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Urgent warning to gardeners over jail time and ‘unlimited fine’

Gardeners are being warned that trimming their hedges may result in an “unlimited fine” and even jail time.

As the warmer months creep in, it’s the perfect time to go out and get gardens in presentable condition. However, regardless of your intent, you could be slapped with a hefty fine or worse thanks to a lesser-known law.

If you’re thinking about cutting hedges, directly impacting a hedge’s growth while flowering, you may fall foul of an environmental law – reports the Express

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Farm hedgerows cannot legally be cut between April 1 and August 31 at all, apart from in extreme circumstances, which would require a license.

While it’s technically legal to trim some types of domestic garden hedges at this time of year, if it causes a bird’s nest to be damaged or destroyed – intentionally or otherwise – then you’re still breaking the law.

Wood Street Care Leicester said: “You must avoid the bird nesting season, which runs from March to August. However, you can cut your hedges after new years day until the end of February.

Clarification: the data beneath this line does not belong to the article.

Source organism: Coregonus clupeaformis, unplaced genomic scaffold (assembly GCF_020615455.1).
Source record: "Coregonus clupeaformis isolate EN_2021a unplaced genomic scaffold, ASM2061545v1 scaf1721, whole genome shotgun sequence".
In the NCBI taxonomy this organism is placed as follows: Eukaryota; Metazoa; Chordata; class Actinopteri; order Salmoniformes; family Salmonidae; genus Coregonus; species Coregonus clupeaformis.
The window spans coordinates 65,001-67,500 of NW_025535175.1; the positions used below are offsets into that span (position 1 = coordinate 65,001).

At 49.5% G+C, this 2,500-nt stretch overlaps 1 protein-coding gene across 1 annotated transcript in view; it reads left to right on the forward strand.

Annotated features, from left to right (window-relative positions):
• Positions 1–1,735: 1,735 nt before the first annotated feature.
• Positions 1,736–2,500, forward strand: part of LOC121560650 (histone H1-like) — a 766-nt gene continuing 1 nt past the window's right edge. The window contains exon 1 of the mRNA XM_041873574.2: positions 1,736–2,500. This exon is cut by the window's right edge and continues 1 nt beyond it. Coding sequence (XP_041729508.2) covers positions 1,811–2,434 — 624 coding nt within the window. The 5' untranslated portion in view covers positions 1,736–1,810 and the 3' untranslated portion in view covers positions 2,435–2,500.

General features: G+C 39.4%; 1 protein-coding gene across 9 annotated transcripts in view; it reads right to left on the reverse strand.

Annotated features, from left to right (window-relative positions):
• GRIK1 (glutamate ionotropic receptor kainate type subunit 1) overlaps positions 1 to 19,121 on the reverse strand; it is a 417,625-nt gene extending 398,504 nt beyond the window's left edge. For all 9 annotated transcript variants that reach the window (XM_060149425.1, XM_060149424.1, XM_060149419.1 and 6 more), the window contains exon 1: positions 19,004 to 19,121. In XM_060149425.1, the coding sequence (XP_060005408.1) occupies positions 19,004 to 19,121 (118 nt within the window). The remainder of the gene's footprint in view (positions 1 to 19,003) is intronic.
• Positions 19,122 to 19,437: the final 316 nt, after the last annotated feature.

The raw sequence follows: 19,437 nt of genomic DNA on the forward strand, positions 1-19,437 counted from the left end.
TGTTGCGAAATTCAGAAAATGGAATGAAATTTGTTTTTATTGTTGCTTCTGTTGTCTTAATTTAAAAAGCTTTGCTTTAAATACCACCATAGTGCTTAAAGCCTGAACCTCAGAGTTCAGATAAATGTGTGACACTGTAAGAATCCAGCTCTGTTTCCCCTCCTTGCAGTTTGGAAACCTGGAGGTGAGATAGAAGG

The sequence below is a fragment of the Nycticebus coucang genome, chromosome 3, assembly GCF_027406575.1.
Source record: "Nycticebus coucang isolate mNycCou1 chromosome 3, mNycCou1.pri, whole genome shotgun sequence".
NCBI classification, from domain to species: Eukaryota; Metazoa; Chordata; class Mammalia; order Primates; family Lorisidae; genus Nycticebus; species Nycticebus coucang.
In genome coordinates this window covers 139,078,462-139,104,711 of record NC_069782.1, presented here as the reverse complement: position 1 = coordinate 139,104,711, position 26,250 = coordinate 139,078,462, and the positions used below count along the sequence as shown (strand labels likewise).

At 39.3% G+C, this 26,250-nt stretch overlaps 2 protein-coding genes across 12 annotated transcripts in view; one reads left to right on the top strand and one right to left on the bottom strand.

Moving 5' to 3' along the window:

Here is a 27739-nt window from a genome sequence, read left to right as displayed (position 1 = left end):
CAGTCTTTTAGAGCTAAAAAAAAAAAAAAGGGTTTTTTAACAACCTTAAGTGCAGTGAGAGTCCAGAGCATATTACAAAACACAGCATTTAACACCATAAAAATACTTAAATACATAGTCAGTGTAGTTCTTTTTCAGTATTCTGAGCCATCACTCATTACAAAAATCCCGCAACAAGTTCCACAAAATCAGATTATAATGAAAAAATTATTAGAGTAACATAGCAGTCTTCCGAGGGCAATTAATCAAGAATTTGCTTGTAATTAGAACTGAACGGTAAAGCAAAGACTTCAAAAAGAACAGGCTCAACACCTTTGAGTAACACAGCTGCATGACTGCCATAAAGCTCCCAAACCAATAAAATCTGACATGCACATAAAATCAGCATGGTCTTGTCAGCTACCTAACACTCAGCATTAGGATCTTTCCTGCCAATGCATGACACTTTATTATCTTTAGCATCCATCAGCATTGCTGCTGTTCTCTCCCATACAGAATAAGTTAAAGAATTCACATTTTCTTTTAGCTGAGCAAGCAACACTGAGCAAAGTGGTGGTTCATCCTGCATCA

“It’s illegal to cut your hedges during bird nesting season, which runs from March to August. Cutting your hedge during bird nesting season can damage or destroy nests, which is harmful to the birds. It’s also illegal to trim hedges on your property if they’re taller than 20 meters without permission from the local council.”

This is backed by Husqvarna which said: “Under Section 1 of the Wildlife and Countryside Act 1981, it’s an offense to intentionally damage or destroy a wild bird’s nest while it is being built or in use. That includes consciously using a hedge trimmer when there is a bird’s nest in your hedge, and in the process of doing so, causing the nest to be damaged or destroyed.”

The Royal Society for the Protection of Birds backs this up. It says that a person is breaking that law if they intentionally damage a bird’s nest while it’s being used or built, and this applies to trimming hedges, saying: “The moment it becomes active, it is illegal to destroy it.”

Breaking this law could land you an unlimited fine and six months in prison. The RSPB adds: “The consequences for the above, even in the event of harm to a single bird, nest or egg, is an unlimited fine, up to six months in jail or both. Suffice to say, it is certainly not a risk worth taking.”

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